Hang on though……
I’m really talking about Kubernetes vs Swarm as a scheduler!
Docker, Inc. just announced native integration of Kubernetes into Docker Enterprise Edition (EE). It’s not hear yet, but it’s coming. Soon. Just as well I’ve got a book on Kubernetes 😀
How will it look?
You’ll build a Swarm cluster (because this is Docker EE, we sometimes call it a UCP cluster). This is basically a cluster of Docker nodes that you schedule your apps against. But it’s enterprise-grade stuff. The whole cluster is secure. The cluster store is encrypted, all node-to-node communication is secured with mutual TLS. Gotta love that! And because it’s Docker EE, you get security scanning, image signing, granular RBAC, on-premises secure registry blah blah blah.
So Swarm is not going away! As a way to build secure enterprise-grade clusters of Docker nodes, Swarm is still the future. As a scheduler…. hmmmmmmmm….. I’m expecting a slow burn. Sure, Docker, Inc. will continue to develop and support Swarm as a scheduler, but it feels to me like Kubernetes is the future here.
So…… Once you built this uber-cool and uber-secure Docker EE cluster (Swarm cluster under-the-hood) you then start deploying your apps.
At this point you get a decision:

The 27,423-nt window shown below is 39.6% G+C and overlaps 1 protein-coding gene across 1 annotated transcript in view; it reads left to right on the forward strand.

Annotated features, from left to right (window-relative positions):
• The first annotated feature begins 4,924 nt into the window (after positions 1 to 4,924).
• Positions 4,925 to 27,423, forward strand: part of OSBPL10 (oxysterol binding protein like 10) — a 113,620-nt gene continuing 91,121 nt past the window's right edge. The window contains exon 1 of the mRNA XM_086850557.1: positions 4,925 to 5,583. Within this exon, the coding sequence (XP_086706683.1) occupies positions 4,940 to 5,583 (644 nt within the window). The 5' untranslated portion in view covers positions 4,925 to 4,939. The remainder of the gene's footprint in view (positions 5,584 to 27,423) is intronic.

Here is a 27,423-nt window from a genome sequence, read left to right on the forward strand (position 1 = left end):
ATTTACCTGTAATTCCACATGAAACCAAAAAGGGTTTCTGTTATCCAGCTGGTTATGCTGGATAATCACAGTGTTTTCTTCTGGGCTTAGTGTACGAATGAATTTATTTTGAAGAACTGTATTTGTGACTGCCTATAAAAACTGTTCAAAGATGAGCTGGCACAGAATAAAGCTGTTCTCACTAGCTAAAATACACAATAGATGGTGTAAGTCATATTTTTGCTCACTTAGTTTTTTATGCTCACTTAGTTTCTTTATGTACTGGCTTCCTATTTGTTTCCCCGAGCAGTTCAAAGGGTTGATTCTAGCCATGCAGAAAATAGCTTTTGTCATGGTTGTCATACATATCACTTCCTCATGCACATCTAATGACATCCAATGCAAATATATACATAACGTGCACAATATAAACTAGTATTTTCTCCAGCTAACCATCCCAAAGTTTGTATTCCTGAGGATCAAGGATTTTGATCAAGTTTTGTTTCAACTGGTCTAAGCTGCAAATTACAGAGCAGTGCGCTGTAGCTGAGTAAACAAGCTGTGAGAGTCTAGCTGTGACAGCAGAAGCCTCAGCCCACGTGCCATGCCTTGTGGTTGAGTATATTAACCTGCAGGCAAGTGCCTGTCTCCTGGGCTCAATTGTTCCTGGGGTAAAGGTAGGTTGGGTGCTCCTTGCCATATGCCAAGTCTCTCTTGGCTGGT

– Deploy as Swarm?
– Deploy as Kubernetes?
Sometimes choice is good. Sometimes it’s not so good.
So here’s some help making that decision.
The short-term decision might be “deploy as Swarm”. But it seems clear that the long-term answer to this is “deploy as Kubernetes”!
Here’s the thinking…
Short term. Kubernetes support on Docker EE is new (currently beta). Swarm is not. So for a while, Swarm will be the safer choice. Windows support is currently better on Swarm.
Long-term though….. it feels like Swarm is on a slow burn as a scheduler. It feels like Kubernetes is the better strategic choice.
What does this mean for Docker, Inc. ?
First up, I don’t speak for Docker, Inc.
That said, Docker, Inc. has always been more than just a container or container-orchestrator company. For ages, they’ve been moving towards enterprise support and a great enterprise experience. That’s not changing. In fact, this move solidifies that.
With the integration of Kubernetes into Docker EE, Docker, Inc. is bringing all the enterprise-goodness of Docker EE to the Kubernetes world. Specifically, Docker are bringing: simple installation, image scanning, signing, mutual TLS inside the UCP/Swarm cluster…
For more info and probably a more informed and balanced perspective, see Laura Frank’s post.
Plenty more to come. Wanted to keep this easily digestable.
Feel free to check my book on Kubernetes… you might be needing it soon!